Intravitreal ranibizumab therapy demonstrated both anatomical and functional improvements in patients with persistent diabetic macular edema who were previously incompletely responsive or unresponsive to intravitreal bevacizumab, according to research results published in Clinical Ophthalmology. They also found anatomical improvements switching to aflibercept, but were unable to confirm functional results.

Researchers conducted a single-center, retrospective, comparative study (NCT04018833) to evaluate the safety and efficacy of switching to either ranibizumab or aflibercept therapy after bevacizumab therapy in unresponsive eyes with diabetic macular edema. The total cohort included 56 eyes from 40 patients who met inclusion criteria. A total of 33 eyes were switched to ranibizumab while 23 were switched to aflibercept.

At baseline, investigators collected data on previous laser therapy, the number of previous intravitreal bevacizumab injections (1.25 mg/0.05 mL), central foveal thickness, and best-corrected visual acuity (BCVA). Following the switch, patients received 3 monthly, consecutive doses of either intravitreal ranibizumab (0.5 mg/0.05 mL) or intravitreal aflibercept (2.0 mg/0.05 mL).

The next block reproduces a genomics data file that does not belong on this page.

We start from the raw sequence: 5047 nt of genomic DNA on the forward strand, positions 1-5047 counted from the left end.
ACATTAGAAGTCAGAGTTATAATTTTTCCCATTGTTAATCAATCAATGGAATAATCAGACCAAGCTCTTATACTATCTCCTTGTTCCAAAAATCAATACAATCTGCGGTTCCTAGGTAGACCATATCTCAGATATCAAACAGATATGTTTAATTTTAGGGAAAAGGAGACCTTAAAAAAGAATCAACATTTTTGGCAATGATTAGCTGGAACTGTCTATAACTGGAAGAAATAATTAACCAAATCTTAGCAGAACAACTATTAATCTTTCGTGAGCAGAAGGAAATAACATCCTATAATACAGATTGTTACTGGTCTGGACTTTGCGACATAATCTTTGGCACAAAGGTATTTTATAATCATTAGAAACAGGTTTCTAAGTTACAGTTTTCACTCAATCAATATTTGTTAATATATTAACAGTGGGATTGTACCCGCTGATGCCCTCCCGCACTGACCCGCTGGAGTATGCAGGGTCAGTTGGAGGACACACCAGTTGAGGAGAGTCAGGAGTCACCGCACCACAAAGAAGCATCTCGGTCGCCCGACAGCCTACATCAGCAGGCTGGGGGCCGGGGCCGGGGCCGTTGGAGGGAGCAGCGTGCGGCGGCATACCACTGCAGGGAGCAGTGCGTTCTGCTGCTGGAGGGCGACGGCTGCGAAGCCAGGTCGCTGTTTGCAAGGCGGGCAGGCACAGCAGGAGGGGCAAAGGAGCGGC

Median central foveal thickness decrease was significantly different in both groups at 4 months compared with both the thickness before bevacizumab as well as thickness at the time of the switch (P <.001). No between-group differences were noted. BCVA improvements were only statistically significant in the ranibizumab group at 4-months after the switch. More patients increased by more than 15 letters in this group compared with patients who received aflibercept (18.2% vs 0%) at 4 months. 


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Study limitations included the retrospective, nonrandomized nature, the small number of included eyes, the lack of a control group, a short follow-up duration, and the “difficulties inherent to the multifactorial nature of [diabetic macular edema].”

“[S]ignificant anatomical and functional improvement was observed with ranibizumab therapy,” compared with the previous unresponsive or incomplete response to bevacizumab, the study shows. “In the aflibercept group, the anatomical response was not followed by an improvement [in] BCVA. Novel biomarkers, other than visual acuity and [central foveal thickness] outcomes, should be pursued, to clarify these achievements and the real efficacy of each individual therapy.” 

Reference

Pessoa B, Malheiro L, Carneiro I, et al. Intravitreal ranibizumab or aflibercept after bevacizumab in diabetic macular edema: Exploratory retrospective analysis. Clin Ophthalmol. 2021;15:253-260. doi:10.2147/OPTH.S280644.